Meeting the Chink: The Sage of the Ocucaje Desert

The desert is literature’s longtime metaphor for solitude. People die out there, Roberto Penny Cabrera cautions me. He is the desert man, or at least that is what he is called in Ica for his knowledge of the Ocucaje desert of southern Peru is unparalleled. His collection of fossilized shark teeth, brains, and meteorites is easily worth hundreds of thousands. Respect for him in Ica is so complete that he can leave them unguarded above his bed in a simple room above the Plaza de Armas.

I called Cabrera from a bench in the plaza at 9 am one morning after wandering the city for a while. Not entirely sure what to expect after reading story after story of his exploits, in really slow English, I asked for a tour of the desert. I knew he spoke perfect English, so my nervousness was betrayed in my bizarre speech. Little did I know that he was watching me already.

“My home is near the church. Come there.” Cabrera says and hangs up. I look around at the two churches and pick the nearest. Wandering toward it while shaking off money exchangers and baked goods salesmen, Cabrera beckons me from his porch. I look for a staircase.



“You are as lost in a city as I am, it seems.” Cabrera shouts from a doorway 20 feet away. I walk over, take off my hat, and shake his hand. Without saying anything, he leads me into the mansion, past his desert-tested black truck, and up two flights of stairs.

“What is your name?… John? John Wayne!” He says, showing a bit of excitement. Mostly bewildered, I follow him to a small room in a tiny corner of the mansions third floor. Three cases of fossils line the walls, a chair, a mattress, a pile of clothes, and a desk full of rocks are the floor’s only companions. The collection is overflowing.

I listen as Cabrera starts to tell me stories. He tells me of the journalists who came to visit, the graverobbers and illegal fossil hunters who are his sworn enemy, and his philosophy of earth and family. I listen, agreeing and disagreeing when I had the chance to speak.

“I like your hat. That is why you are here. Most people who come here, I am not home.” He says. The articles did say he was very particular about who he brings out. “I am giving you my time, that is the best thing I have.” I begin to realize that the trip I hope to embark on, a three day desert adventure to search for fossils in one of the world’s richest former oceans, was not really about the fossils.



I listen further as sage advice is mixed in with see-through salesmanship. I wonder if every sage is also a good salesman? Perhaps The Desert Sage is a better name than the Desert Man, because the longer we spoke, the more I realized that the trip was really about experiencing the spirituality of the desert, not finding shark teeth and whale brains. After an hour and a half of covering topics from government corruption to the difference between science and “finding” he takes me downstairs.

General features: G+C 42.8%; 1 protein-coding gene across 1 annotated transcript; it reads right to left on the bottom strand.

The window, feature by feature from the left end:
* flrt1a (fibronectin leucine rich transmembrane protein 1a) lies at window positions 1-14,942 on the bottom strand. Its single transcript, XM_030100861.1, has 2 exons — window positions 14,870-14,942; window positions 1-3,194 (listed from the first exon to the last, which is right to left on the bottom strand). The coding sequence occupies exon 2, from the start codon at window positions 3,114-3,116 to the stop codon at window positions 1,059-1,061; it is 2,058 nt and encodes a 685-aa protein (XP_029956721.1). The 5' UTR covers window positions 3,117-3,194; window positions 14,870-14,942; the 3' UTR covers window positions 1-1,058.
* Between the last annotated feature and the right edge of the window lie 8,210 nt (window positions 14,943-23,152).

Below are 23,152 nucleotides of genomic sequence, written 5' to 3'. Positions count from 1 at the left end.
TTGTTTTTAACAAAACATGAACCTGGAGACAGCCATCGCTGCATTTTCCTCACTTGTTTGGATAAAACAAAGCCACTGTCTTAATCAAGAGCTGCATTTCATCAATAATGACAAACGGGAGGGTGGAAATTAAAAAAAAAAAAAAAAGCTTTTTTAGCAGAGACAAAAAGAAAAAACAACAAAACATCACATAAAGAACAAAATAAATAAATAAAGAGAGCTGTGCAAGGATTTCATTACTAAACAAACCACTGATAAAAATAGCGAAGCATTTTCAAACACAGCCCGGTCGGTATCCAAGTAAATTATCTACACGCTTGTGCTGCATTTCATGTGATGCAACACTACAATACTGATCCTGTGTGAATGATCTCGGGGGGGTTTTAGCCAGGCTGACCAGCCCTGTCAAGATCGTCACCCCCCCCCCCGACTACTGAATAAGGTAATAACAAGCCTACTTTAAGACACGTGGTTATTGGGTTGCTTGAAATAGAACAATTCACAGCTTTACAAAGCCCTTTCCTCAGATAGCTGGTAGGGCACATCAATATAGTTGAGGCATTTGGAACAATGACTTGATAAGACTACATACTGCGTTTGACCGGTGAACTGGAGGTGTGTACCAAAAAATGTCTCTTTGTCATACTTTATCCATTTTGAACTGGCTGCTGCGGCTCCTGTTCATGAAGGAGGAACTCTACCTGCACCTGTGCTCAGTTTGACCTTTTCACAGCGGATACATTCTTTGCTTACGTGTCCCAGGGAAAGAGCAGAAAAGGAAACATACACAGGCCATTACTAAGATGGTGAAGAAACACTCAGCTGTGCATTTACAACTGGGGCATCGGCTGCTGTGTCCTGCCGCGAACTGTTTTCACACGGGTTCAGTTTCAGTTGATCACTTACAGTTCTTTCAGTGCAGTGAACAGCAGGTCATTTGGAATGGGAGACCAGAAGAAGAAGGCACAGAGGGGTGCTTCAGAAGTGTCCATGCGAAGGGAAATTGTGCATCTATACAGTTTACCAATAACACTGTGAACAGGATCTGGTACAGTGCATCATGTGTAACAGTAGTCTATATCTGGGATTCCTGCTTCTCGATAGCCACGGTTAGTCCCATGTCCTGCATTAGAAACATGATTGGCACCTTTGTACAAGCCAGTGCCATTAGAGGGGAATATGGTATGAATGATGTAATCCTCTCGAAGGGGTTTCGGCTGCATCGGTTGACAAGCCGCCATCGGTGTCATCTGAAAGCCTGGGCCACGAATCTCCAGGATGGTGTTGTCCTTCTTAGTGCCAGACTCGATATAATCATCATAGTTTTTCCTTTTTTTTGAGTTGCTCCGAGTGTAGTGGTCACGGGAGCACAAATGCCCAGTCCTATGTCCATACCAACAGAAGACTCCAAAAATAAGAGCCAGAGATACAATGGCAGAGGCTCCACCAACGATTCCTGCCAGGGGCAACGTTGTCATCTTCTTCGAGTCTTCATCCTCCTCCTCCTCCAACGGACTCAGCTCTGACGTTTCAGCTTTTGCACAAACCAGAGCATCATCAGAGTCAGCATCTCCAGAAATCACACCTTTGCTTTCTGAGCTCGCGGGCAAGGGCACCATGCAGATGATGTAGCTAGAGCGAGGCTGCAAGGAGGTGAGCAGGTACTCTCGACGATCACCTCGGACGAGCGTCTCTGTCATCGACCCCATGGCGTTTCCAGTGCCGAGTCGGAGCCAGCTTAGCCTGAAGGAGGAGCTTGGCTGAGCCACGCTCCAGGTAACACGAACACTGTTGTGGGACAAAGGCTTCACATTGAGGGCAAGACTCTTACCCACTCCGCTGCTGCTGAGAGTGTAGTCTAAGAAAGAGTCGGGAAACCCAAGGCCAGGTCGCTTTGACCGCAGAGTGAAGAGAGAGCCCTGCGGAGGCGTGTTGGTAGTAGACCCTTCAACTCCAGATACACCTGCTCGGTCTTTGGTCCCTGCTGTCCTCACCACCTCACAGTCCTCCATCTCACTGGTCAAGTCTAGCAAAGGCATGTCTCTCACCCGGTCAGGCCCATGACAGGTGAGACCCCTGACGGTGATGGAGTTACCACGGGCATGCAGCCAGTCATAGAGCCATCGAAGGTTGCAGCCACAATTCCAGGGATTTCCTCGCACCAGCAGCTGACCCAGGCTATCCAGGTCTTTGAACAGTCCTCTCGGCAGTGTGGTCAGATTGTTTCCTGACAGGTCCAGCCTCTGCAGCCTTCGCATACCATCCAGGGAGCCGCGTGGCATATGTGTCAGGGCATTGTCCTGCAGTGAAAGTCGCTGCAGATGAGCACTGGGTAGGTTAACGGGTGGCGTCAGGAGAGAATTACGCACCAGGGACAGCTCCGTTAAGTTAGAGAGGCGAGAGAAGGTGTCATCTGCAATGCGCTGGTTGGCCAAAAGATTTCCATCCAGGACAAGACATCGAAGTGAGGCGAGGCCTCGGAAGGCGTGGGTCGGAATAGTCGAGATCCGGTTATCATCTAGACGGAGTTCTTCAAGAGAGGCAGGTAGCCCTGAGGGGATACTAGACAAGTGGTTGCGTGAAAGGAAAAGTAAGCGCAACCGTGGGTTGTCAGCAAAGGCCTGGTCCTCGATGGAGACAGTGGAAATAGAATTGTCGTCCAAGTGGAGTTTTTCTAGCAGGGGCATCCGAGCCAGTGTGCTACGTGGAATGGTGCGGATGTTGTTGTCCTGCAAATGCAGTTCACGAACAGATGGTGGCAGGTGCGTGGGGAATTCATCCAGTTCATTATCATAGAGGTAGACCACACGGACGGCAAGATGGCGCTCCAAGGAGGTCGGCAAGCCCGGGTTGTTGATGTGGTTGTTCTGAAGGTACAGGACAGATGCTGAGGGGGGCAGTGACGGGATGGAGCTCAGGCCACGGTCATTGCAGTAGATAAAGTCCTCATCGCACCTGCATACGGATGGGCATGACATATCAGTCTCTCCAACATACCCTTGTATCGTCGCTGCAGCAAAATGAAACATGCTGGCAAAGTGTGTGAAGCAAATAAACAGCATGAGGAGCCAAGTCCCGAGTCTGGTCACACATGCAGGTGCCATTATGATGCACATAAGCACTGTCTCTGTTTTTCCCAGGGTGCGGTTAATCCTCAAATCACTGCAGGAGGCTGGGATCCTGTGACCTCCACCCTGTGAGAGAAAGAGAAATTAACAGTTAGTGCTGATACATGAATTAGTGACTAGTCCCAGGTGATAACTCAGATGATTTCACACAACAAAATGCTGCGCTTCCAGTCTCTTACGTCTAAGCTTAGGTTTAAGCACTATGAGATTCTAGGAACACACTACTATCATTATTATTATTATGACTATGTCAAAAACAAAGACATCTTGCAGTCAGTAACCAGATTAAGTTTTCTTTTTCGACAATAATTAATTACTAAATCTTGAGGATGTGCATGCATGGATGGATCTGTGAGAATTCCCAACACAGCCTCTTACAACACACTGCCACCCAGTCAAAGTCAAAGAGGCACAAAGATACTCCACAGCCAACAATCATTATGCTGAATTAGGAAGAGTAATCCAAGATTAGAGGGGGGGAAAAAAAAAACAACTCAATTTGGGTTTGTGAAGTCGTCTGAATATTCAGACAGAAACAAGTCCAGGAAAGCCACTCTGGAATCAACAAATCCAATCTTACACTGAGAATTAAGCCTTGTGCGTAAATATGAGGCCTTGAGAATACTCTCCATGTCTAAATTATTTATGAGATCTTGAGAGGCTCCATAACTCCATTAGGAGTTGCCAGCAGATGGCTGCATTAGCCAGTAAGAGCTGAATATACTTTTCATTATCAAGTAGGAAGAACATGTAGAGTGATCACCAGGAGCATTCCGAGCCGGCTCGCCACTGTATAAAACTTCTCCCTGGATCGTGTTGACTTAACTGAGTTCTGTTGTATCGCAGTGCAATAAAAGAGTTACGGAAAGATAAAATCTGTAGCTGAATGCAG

“I see you, I already know who you are, John Wayne. I know because I see a piece of my crazy life in you. We are similar.” As we talk about our shared belief that love and family are the most important things in the world, I begin to wonder if he is right.

“I’ll tell you what. I have a trip for the next three days. When I get back, I will take you out. I know you cannot afford the price, so here is what you must do. If you return on Sunday with a couple in love, the kind that is all over each other and happy doing anything, instead of each paying (the standard $400 per person for three nights) you will each pay a third. Now go. When I close those doors, you’ll go back into the real world, you’ll leave my world.”



We shake hands again, and I wander to the nearby coffee shop. Sipping a cappuccino, I realize how many of the problems I thought I had were solved in talking to my own chink for just an hour and a half. I had quite a bit more to learn from the man who manages to get people to pay him to do exactly what he loves. “It doesn’t matter what you do. There are good and bad people who do everything. Be a good one, that is what matters.” Just absurdly simple enough to be true, or absurdly simple enough to get a 19 year old to believe for a while.




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